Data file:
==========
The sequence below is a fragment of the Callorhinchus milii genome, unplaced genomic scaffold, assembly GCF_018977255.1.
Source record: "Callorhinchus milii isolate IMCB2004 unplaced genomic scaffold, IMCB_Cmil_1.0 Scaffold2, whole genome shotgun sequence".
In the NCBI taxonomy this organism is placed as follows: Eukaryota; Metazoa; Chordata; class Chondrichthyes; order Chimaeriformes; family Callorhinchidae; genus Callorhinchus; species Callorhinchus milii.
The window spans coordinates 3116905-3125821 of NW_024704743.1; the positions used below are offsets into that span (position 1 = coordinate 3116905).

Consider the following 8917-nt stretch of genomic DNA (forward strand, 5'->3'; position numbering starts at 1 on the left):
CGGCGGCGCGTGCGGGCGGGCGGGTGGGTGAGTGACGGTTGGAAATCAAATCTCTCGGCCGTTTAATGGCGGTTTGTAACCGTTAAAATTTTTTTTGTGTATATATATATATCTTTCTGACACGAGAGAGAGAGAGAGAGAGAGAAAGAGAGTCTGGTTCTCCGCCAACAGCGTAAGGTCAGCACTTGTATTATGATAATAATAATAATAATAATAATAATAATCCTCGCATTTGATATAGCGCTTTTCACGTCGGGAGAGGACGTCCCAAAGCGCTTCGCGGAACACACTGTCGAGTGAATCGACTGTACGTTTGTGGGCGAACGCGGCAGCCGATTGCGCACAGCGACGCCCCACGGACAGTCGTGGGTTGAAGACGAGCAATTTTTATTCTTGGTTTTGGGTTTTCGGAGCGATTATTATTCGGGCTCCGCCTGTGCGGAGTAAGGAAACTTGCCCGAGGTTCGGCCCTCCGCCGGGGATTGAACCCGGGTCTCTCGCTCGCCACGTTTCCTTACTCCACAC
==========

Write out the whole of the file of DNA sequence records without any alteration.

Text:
The sequence below is a fragment of the Callorhinchus milii genome, unplaced genomic scaffold, assembly GCF_018977255.1.
Source record: "Callorhinchus milii isolate IMCB2004 unplaced genomic scaffold, IMCB_Cmil_1.0 Scaffold2, whole genome shotgun sequence".
In the NCBI taxonomy this organism is placed as follows: Eukaryota; Metazoa; Chordata; class Chondrichthyes; order Chimaeriformes; family Callorhinchidae; genus Callorhinchus; species Callorhinchus milii.
The window spans coordinates 3116905-3125821 of NW_024704743.1; the positions used below are offsets into that span (position 1 = coordinate 3116905).

Consider the following 8917-nt stretch of genomic DNA (forward strand, 5'->3'; position numbering starts at 1 on the left):
CGGCGGCGCGTGCGGGCGGGCGGGTGGGTGAGTGACGGTTGGAAATCAAATCTCTCGGCCGTTTAATGGCGGTTTGTAACCGTTAAAATTTTTTTTGTGTATATATATATATCTTTCTGACACGAGAGAGAGAGAGAGAGAGAGAAAGAGAGTCTGGTTCTCCGCCAACAGCGTAAGGTCAGCACTTGTATTATGATAATAATAATAATAATAATAATAATAATCCTCGCATTTGATATAGCGCTTTTCACGTCGGGAGAGGACGTCCCAAAGCGCTTCGCGGAACACACTGTCGAGTGAATCGACTGTACGTTTGTGGGCGAACGCGGCAGCCGATTGCGCACAGCGACGCCCCACGGACAGTCGTGGGTTGAAGACGAGCAATTTTTATTCTTGGTTTTGGGTTTTCGGAGCGATTATTATTCGGGCTCCGCCTGTGCGGAGTAAGGAAACTTGCCCGAGGTTCGGCCCTCCGCCGGGGATTGAACCCGGGTCTCTCGCTCGCCACGTTTCCTTACTCCACAC